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Re: [glas] MTL3 design ? [was MTL project site is up]

From: David Abrahams (dave_at_[hidden])
Date: 2005-02-03 09:17:36

Guntram Berti <berti_at_[hidden]> writes:

> On Wed, Feb 02, 2005 at 04:42:07PM -0500, David Abrahams wrote:
>> Guntram Berti <berti_at_[hidden]> writes:
>> I won't consider introducing checking in MTL until there is an
>> example of a kind of problem it can prevent that is more serious
>> than the inconvenience the checking introduces. Introducing a
>> checking policy parameter has yet another disadvantage: increased
>> complexity. Don't underestimate this -- it creeps everywhere,
>> including tests and docs. So the problem prevented by checking
>> would have to be more serious than the inconvenience and the
>> complexity.
> Reducing complexity is certainly a design goal we should keep in mind.
> Maybe the solution proposed by Karl (AssignmentAdapter) helps to keep
> such decisions localized. However, I think/wish there should be the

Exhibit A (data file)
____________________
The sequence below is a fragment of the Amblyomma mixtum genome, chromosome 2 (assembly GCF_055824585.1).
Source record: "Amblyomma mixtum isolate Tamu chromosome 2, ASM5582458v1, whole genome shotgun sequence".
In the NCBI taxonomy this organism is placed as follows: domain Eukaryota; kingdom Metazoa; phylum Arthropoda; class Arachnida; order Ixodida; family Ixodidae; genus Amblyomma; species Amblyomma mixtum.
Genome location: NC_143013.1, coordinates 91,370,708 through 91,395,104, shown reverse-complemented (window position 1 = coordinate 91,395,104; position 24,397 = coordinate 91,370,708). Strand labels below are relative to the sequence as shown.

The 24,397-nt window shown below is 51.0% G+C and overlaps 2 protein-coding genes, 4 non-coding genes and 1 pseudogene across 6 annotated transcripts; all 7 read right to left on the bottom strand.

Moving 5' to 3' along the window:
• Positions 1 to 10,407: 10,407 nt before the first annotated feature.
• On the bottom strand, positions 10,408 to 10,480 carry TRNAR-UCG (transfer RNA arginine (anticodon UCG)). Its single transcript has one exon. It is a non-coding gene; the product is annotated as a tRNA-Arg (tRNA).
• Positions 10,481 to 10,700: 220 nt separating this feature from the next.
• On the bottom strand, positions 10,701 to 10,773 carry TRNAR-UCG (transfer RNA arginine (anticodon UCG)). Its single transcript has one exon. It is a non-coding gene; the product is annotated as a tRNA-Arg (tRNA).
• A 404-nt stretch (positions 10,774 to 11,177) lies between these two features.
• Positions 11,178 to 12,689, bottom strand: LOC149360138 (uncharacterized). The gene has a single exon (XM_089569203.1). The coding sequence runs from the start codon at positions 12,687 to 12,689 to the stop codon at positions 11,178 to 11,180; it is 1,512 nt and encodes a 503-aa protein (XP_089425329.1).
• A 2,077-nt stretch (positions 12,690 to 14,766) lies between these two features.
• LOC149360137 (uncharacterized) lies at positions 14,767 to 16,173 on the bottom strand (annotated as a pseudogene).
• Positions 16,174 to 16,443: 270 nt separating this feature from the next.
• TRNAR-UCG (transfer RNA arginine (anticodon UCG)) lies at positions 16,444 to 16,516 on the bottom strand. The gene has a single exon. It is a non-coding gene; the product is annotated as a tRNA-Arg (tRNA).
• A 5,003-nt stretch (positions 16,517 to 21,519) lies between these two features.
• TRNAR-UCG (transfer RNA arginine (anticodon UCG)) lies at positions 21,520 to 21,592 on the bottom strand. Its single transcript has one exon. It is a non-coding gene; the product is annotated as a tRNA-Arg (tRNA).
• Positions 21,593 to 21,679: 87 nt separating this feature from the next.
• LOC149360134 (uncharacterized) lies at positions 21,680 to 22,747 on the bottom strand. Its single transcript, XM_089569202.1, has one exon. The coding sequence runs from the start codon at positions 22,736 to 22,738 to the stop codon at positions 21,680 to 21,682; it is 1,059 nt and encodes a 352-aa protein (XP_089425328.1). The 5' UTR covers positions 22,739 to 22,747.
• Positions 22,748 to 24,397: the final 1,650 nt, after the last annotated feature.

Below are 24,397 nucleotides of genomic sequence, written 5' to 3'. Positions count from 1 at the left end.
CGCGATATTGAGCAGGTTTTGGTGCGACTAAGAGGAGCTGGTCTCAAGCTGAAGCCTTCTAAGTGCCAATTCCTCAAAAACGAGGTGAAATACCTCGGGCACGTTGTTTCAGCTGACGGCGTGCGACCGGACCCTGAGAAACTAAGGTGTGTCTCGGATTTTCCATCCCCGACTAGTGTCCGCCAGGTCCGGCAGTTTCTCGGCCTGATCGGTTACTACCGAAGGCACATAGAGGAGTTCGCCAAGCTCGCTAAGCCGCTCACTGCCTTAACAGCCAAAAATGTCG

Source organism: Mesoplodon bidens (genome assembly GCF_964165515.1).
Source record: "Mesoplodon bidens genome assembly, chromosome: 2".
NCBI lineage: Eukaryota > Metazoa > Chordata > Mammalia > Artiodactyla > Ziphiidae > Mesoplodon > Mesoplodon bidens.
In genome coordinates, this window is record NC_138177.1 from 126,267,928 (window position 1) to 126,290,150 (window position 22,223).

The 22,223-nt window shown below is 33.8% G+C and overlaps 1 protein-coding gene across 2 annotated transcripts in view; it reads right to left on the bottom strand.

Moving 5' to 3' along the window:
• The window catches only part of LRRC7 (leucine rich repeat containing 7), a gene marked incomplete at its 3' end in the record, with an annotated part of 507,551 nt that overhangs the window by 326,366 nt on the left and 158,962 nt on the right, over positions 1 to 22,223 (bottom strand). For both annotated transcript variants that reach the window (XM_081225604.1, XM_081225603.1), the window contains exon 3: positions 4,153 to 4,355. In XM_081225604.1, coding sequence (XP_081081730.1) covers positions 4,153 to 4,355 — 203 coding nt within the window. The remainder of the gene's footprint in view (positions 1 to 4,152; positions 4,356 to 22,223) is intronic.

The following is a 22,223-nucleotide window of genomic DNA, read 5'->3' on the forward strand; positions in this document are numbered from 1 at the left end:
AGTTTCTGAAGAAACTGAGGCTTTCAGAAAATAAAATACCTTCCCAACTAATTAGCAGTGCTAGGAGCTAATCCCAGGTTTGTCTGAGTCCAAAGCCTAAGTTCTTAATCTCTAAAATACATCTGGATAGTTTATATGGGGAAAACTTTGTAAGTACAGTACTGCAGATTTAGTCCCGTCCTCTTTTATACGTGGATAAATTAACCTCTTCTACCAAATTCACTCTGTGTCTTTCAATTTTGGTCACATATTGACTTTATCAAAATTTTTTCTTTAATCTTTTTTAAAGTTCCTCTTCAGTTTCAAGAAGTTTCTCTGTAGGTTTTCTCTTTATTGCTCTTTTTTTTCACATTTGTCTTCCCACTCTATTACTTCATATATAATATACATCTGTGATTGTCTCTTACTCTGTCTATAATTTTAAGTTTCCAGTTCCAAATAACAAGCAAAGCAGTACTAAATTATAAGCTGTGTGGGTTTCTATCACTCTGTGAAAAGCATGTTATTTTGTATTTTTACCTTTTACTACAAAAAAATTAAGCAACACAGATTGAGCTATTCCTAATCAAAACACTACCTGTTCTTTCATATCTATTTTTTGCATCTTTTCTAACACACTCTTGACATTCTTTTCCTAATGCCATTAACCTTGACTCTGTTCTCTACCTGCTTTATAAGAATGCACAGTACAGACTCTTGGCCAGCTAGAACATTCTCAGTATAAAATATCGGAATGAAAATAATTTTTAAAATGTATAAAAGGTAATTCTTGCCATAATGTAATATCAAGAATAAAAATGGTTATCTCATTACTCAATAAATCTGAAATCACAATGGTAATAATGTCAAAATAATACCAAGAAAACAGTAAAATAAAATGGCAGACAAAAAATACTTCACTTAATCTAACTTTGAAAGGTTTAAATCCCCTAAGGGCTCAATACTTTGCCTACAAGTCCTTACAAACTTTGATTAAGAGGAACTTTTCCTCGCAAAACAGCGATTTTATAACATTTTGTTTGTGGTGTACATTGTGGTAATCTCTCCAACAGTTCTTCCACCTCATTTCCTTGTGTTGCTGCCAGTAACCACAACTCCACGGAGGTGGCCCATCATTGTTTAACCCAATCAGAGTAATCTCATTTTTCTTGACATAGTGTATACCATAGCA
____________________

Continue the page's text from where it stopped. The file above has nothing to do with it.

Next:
> possibility to fit in user-defined/configured vector types into the
> general framework.

Of course there will be; this is a generic framework. So then the
question becomes: is assignability between vectors of different sizes
part of the vector _concept requirements_. To that, my answer would
be "clearly not, because we can't support it for statically-sized

> So people who do not use extra features like checking can go with a
> low-complexity plain vector, while others use that feature-laden
> mega-vector :-)

> I also agree that we should collect much more examples before making a
> final decision here.

Use cases tell all.

>> > I think it will not be uncommon to wish to forbid even assignment
>> > between vectors of equal size, for example if one represents
>> > cell-based and the other one vertex-based quantities (speaking
>> > FEM). So one could introduce mechanisms to forbid assigment at
>> > compile time (i.e. making those vectors different types).
>> Or const?
> No, because I still want to be able to assign vectors of the same
> (mathematical!) 'type'. Assignment is really just a special case:
> Think of operations like addition where we also will have to
> carefully decide which combinations are allowed and which are not.
> "Same c++ type" is not the only useful criterion here.

It's usually the best one. Vectors et al. are "scalar" quantities
(like pi). You can always add type information later per

Dave Abrahams
Boost Consulting